Conversing to Jean-Daniel Lorieux

July 6, 2021 | Events / Events / Inspiration / Inspiration / Showrooms / Showrooms /

The iconic French fashion photographer Jean-Daniel Lorieux is showing a selection of his photographs in the exhibition Azul Azul, dedicated to the oceans, curated by Alberto Espinosa Grau and sponsored by Fearless magazine. Around twenty photographs from the past four decades taken from his campaigns for brands such as Dior, Celine, Fendi or Pierre Cardin and editorials for fashion magazines such as Vogue Paris or Madame Figaro, with blue and the sea as the common denominator.

 

5% of the funds raised from the sale of the works will go to Kind Surf, the socio-environmental NGO founded by Almudena Fernández with the aim of supporting young people at risk of social exclusion through surfing and environmental education.

 

Where? You can enjoy this selection of his works dedicated to the sea in our new Gandia Blasco Group flagship store in Madrid (Calle Ortega y Gasset, 28) until the 31st of July. Bringing soft golden reflections and evoking the signature material of GANDIABLASCO’s, outdoor designs, aluminium, the Lorieux images have been printed with a premium quality finish on Dibond by French wall decoration company Scenolia.

 

With the opening of the exhibition on the 8th of June, World Oceans Day, we had the pleasure of talking to the artist himself:

Azul Azul… what is the truest blue your lens has captured?

 

“Dark blue, the blue of the sky when I lie on the ground and look at the stars, what is known as midnight blue. The blue when I look at the sea, navy blue, and the clear, deep blue when I look into a woman’s eyes. I think of a bright gaze like that of the French actress Isabelle Adjani.”

 

 

After so many trips, people and experiences, what does the Mediterranean offer you that other seas don’t? And the Mediterranean lifestyle?

 

“The Mediterranean lifestyle is my favourite. The French Riviera, in the south of France, where I go a lot, is very pleasant. There is an art of living that I admire a lot in Spain: the good humour, the joy, the festive character, the liveliness… And the beautiful Mediterranean beaches of this country. I like the atmosphere of the small towns, the lively conversations on the terraces. I know Ibiza a little bit, there you feel like you are in a dream, this island is a little paradise.”

 

 

Of all the things you have been told that the photos of the Azul Azul exhibition express, what stands out for you?

 

“Some people have told me that it is as if I wanted to bring the sea and the oceans closer to Madrid. I also wanted to bring, through these images of joy and smiles, the sparks of light in their eyes.”

Do you remember what it felt like to shoot those images?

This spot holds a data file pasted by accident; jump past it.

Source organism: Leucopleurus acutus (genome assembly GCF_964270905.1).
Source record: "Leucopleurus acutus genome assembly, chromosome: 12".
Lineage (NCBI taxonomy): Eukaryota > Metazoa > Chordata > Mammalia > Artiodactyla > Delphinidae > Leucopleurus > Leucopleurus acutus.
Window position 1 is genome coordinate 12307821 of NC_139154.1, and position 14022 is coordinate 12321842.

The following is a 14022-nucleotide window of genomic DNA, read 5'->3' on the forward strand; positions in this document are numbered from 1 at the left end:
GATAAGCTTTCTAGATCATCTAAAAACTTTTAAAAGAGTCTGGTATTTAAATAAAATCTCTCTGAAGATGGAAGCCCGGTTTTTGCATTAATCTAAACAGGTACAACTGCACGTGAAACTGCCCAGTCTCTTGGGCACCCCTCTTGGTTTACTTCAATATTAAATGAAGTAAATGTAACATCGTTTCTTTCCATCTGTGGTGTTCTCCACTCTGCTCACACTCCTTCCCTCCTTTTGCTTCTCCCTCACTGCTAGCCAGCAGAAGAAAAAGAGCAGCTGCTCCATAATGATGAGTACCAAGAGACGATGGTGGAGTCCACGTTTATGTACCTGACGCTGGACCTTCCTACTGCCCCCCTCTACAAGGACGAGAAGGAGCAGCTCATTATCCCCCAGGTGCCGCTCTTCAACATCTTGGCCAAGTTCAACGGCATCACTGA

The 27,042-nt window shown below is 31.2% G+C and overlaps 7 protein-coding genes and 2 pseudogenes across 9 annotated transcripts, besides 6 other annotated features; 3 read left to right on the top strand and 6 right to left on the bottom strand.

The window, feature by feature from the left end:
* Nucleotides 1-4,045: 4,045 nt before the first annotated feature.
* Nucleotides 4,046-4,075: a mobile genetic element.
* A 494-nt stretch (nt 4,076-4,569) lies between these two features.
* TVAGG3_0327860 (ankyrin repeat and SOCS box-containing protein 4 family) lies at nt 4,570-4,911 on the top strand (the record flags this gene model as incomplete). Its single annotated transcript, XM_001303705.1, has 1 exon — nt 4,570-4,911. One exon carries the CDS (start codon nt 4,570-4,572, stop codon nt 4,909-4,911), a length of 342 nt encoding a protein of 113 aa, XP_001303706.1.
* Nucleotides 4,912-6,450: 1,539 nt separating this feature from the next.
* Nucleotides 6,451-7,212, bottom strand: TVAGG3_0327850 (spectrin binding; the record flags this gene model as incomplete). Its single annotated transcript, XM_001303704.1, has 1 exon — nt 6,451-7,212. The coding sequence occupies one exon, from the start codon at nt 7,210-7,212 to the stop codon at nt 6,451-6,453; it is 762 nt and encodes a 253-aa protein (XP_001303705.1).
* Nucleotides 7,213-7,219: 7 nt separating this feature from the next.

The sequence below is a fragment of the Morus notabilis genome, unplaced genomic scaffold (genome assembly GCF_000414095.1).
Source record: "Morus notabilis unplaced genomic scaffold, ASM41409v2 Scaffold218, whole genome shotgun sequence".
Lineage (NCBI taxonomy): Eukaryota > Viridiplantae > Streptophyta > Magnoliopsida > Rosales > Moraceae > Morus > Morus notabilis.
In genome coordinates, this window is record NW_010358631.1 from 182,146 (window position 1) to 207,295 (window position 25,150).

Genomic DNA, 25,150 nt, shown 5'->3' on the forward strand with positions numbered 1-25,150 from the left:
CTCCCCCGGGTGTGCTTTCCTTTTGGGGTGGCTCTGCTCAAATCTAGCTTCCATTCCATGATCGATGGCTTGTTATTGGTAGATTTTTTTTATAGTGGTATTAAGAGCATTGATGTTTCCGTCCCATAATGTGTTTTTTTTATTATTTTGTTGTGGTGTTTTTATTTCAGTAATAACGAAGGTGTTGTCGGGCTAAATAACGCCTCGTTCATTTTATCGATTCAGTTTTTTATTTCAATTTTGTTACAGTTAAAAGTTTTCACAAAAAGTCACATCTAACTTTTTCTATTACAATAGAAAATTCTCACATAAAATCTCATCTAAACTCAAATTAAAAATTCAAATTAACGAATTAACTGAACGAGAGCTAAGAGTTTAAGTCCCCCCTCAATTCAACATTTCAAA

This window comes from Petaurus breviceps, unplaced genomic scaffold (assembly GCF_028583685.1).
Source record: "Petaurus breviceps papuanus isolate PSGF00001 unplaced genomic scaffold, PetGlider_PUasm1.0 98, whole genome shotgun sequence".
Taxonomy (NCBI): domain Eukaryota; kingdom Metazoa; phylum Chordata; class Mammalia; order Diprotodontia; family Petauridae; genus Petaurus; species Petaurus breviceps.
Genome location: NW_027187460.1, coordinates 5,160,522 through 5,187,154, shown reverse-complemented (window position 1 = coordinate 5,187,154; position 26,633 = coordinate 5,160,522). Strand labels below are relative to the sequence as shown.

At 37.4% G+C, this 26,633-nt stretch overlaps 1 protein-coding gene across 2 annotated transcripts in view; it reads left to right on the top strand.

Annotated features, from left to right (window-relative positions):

“Taking these kinds of images represents happiness, the creativity that is generated with the whole team I’m with. It also reminds me of the moment of reflecting on the choice of a place to do the shooting, the sensations of putting the models in front of me in order to find originality… If I manage to transmit that happiness to the people who look at the photos, I’m happy.”

 

 

How does an image become an icon that transcends the passage of time?

 

“People suddenly get excited when they come across an image. Why a particular photo? It’s not up to me, it’s probably a mixture of the conscious and unconscious talking… You never know when an image will make it. You never really think about it, it just happens on its own. That’s a part of the mystery that escapes us. Several times I’ve been lucky, but I’ve yet to find the recipe for an image to be a guaranteed success.”

You worked in publications such as Vogue and L’Officiel, which did great documentary work, expressing social changes over the years. What is it about paper that makes us nostalgic people think that there is nothing better than living, smelling and feeling each page?

 

“We need to see, to feel… Why do we walk or take a plane? It’s a way to travel from home, to escape from reality. Sometimes we feel happy just to turn our heads and escape. We need that. It’s like when you close your eyes and dream: it allows you to imagine another world, different environments. It’s a bit similar with magazines, to be able to touch them, to be able to turn the pages to look at the photos and texts that make them up one by one…”

 

 

In the 1980s you shared a lot with Irving Penn, Helmut Newton and Guy Bourdin. Your genre, between art and fashion, marked an era and is still powerful, having crossed the boundaries of photography. Did you know at the time what you were achieving?

 

“No, not at all. I especially admired these photographers, their work and what they had achieved. Having admiration for certain people no matter what you do, unconsciously, helps you to improve. When we are young, we do it without a deliberate ulterior motive, it’s all passion. To look higher, towards the horizon and the stars, I always stood on my tiptoes.”

Fearless was born out of a desire to spread sustainable luxury and social photography. Do you also believe that photography and fashion can help change the world for the better?